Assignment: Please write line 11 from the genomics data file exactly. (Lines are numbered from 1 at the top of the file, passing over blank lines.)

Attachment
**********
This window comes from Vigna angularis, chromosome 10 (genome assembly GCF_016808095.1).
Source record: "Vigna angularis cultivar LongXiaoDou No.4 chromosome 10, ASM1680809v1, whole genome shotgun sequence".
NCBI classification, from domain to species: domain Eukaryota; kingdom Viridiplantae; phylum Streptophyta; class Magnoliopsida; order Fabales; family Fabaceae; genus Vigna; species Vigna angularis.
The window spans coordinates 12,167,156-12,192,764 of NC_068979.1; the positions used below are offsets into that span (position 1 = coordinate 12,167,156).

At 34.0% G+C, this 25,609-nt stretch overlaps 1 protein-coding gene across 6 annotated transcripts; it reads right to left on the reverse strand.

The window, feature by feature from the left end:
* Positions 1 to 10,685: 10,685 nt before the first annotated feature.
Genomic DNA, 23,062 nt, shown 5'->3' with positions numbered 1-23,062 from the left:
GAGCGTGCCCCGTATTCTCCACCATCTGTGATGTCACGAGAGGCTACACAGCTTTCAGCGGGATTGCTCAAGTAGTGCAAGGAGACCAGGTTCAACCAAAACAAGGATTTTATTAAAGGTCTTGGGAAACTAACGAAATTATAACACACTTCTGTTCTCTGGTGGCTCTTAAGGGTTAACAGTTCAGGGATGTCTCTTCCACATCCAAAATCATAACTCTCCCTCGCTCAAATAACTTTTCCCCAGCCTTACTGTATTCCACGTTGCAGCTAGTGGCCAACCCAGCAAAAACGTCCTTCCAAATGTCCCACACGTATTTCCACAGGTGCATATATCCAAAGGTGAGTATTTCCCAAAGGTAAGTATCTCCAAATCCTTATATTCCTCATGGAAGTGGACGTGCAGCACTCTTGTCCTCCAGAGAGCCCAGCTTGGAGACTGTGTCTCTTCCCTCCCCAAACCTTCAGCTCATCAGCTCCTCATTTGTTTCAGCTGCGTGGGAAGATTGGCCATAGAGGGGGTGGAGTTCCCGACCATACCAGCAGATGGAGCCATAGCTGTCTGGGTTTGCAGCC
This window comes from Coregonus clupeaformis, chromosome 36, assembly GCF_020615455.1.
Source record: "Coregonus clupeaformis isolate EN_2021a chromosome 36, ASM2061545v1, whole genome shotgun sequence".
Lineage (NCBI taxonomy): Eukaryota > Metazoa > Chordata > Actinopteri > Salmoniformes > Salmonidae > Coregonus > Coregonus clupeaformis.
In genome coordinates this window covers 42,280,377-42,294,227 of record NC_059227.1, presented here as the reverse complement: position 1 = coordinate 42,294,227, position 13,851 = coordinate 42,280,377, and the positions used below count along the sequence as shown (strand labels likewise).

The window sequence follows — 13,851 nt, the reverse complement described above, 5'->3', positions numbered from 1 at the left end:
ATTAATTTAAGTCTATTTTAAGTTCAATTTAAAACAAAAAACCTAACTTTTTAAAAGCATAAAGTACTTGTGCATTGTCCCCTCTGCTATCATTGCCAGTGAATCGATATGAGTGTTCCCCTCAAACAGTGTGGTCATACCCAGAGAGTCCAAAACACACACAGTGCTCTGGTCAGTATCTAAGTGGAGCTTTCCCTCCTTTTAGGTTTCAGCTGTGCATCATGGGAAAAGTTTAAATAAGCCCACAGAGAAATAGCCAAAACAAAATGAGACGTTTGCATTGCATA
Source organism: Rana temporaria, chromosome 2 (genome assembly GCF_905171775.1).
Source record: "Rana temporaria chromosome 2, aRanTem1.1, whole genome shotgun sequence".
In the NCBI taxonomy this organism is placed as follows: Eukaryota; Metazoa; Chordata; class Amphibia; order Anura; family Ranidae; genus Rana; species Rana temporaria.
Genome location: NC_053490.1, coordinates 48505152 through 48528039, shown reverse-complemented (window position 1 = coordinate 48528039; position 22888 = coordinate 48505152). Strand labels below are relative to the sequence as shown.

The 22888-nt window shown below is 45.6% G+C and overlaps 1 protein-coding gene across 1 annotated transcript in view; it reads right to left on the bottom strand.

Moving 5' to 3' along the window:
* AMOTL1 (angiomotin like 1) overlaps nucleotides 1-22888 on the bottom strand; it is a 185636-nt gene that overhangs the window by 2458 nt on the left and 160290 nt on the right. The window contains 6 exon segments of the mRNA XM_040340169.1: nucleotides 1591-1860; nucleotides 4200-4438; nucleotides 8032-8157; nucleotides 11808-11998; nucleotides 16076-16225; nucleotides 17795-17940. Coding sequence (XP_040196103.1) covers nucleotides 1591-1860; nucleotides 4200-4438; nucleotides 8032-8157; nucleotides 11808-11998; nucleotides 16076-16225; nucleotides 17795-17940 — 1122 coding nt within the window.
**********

Source record: "Coregonus clupeaformis isolate EN_2021a chromosome 36, ASM2061545v1, whole genome shotgun sequence".